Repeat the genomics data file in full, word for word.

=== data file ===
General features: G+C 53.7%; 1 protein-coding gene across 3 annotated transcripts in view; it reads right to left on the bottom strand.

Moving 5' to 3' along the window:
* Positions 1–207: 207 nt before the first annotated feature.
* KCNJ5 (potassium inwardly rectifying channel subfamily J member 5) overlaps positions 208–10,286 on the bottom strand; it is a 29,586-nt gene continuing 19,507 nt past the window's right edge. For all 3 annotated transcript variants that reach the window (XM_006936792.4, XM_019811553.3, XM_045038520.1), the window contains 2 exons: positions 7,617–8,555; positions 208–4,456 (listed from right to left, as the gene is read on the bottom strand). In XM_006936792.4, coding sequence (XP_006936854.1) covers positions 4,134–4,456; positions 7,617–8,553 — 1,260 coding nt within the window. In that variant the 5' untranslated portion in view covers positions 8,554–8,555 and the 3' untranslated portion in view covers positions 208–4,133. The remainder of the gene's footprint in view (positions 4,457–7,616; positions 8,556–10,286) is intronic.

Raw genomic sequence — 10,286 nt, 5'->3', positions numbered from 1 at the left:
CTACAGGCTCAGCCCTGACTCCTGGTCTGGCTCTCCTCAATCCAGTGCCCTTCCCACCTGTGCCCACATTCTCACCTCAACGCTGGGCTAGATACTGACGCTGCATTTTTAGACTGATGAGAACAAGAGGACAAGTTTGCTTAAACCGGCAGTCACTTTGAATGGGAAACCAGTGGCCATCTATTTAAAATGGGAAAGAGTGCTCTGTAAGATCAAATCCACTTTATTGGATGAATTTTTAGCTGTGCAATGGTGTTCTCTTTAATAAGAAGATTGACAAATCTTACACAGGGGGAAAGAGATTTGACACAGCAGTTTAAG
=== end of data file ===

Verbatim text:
General features: G+C 53.7%; 1 protein-coding gene across 3 annotated transcripts in view; it reads right to left on the bottom strand.

Moving 5' to 3' along the window:
* Positions 1–207: 207 nt before the first annotated feature.
* KCNJ5 (potassium inwardly rectifying channel subfamily J member 5) overlaps positions 208–10,286 on the bottom strand; it is a 29,586-nt gene continuing 19,507 nt past the window's right edge. For all 3 annotated transcript variants that reach the window (XM_006936792.4, XM_019811553.3, XM_045038520.1), the window contains 2 exons: positions 7,617–8,555; positions 208–4,456 (listed from right to left, as the gene is read on the bottom strand). In XM_006936792.4, coding sequence (XP_006936854.1) covers positions 4,134–4,456; positions 7,617–8,553 — 1,260 coding nt within the window. In that variant the 5' untranslated portion in view covers positions 8,554–8,555 and the 3' untranslated portion in view covers positions 208–4,133. The remainder of the gene's footprint in view (positions 4,457–7,616; positions 8,556–10,286) is intronic.

Raw genomic sequence — 10,286 nt, 5'->3', positions numbered from 1 at the left:
CTACAGGCTCAGCCCTGACTCCTGGTCTGGCTCTCCTCAATCCAGTGCCCTTCCCACCTGTGCCCACATTCTCACCTCAACGCTGGGCTAGATACTGACGCTGCATTTTTAGACTGATGAGAACAAGAGGACAAGTTTGCTTAAACCGGCAGTCACTTTGAATGGGAAACCAGTGGCCATCTATTTAAAATGGGAAAGAGTGCTCTGTAAGATCAAATCCACTTTATTGGATGAATTTTTAGCTGTGCAATGGTGTTCTCTTTAATAAGAAGATTGACAAATCTTACACAGGGGGAAAGAGATTTGACACAGCAGTTTAAG